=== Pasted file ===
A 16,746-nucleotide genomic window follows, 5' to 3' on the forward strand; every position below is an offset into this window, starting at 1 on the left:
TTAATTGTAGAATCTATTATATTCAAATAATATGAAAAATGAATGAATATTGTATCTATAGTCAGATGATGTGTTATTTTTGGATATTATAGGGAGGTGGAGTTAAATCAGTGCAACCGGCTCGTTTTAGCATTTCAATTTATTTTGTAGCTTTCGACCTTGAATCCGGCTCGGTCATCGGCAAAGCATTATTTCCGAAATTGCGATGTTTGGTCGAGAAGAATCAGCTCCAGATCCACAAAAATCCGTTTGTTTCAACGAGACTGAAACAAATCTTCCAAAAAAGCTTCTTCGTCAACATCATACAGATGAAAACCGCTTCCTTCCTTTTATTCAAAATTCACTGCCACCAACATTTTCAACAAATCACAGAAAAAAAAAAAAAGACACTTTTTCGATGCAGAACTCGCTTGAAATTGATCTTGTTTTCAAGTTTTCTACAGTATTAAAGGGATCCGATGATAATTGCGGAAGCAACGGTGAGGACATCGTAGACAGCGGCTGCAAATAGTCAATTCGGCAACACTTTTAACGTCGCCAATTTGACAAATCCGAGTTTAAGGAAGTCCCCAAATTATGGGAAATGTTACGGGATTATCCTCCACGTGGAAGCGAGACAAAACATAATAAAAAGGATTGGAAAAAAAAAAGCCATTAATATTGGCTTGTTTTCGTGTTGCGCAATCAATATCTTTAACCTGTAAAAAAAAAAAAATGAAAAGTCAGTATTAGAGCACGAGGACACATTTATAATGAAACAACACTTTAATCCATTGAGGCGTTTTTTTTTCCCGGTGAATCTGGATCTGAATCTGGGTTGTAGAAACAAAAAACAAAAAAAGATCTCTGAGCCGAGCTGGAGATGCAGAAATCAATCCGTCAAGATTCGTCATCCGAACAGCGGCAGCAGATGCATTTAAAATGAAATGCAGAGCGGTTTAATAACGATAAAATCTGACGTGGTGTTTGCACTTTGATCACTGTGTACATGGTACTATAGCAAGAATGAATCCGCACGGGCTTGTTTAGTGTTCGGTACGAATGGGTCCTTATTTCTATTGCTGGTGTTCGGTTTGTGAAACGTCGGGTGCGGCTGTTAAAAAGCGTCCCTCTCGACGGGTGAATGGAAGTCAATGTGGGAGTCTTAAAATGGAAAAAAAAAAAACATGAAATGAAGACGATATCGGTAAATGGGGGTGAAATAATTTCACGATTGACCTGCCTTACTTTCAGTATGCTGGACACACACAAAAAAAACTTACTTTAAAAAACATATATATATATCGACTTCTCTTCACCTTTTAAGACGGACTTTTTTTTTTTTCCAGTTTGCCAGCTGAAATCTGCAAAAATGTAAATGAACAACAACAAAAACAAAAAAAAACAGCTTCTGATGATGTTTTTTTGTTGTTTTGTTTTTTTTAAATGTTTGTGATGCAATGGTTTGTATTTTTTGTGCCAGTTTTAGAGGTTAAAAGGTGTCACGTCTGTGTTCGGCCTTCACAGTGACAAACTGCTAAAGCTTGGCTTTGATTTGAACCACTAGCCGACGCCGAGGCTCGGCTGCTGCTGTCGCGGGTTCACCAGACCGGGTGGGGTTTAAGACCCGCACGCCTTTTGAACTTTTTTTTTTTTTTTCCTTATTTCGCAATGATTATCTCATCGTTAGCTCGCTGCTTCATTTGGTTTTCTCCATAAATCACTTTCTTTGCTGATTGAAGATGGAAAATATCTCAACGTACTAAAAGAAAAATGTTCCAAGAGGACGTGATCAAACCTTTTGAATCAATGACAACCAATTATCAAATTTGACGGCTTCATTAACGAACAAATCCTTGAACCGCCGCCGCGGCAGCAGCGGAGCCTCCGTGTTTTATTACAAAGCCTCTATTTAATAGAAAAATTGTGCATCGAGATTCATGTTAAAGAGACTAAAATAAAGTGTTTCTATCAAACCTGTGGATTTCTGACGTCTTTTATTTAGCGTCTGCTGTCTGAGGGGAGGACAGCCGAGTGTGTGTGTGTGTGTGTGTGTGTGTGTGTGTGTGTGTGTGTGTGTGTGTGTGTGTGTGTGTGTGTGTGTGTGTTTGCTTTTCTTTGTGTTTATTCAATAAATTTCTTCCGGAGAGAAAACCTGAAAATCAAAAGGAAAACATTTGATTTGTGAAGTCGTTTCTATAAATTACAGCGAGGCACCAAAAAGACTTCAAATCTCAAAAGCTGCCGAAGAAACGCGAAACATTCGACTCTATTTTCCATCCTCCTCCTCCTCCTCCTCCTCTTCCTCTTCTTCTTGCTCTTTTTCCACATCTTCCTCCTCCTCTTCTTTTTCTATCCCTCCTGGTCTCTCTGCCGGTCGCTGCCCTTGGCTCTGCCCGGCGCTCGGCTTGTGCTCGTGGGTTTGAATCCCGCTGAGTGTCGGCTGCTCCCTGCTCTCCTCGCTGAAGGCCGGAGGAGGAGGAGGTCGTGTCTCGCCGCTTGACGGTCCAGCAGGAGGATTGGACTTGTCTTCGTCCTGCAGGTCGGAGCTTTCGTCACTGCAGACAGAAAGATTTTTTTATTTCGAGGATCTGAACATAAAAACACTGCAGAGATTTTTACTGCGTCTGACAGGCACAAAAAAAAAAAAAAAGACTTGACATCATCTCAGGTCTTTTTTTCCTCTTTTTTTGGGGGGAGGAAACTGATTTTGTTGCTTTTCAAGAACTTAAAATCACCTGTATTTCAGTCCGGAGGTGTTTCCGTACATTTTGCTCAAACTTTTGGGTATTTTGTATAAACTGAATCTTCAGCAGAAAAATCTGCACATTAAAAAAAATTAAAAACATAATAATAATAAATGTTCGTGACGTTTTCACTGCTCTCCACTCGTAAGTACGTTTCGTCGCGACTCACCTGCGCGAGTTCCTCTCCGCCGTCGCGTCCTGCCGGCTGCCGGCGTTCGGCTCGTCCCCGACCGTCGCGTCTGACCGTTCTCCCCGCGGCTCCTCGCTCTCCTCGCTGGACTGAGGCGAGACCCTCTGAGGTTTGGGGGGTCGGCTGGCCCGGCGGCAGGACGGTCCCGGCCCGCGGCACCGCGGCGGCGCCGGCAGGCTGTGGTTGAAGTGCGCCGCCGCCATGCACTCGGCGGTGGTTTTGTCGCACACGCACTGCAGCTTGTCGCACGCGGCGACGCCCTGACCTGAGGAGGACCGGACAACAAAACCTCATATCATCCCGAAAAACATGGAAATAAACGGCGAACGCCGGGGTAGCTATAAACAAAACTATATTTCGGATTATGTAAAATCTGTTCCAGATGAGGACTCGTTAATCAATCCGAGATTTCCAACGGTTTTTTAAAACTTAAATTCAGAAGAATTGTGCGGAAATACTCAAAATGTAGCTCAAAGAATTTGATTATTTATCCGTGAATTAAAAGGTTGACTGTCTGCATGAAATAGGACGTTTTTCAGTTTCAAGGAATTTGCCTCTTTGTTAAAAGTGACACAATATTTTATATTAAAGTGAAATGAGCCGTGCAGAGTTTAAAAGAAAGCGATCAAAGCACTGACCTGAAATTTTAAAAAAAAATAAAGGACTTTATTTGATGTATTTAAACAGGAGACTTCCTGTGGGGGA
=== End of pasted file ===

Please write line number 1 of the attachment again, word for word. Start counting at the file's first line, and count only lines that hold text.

A 16,746-nucleotide genomic window follows, 5' to 3' on the forward strand; every position below is an offset into this window, starting at 1 on the left: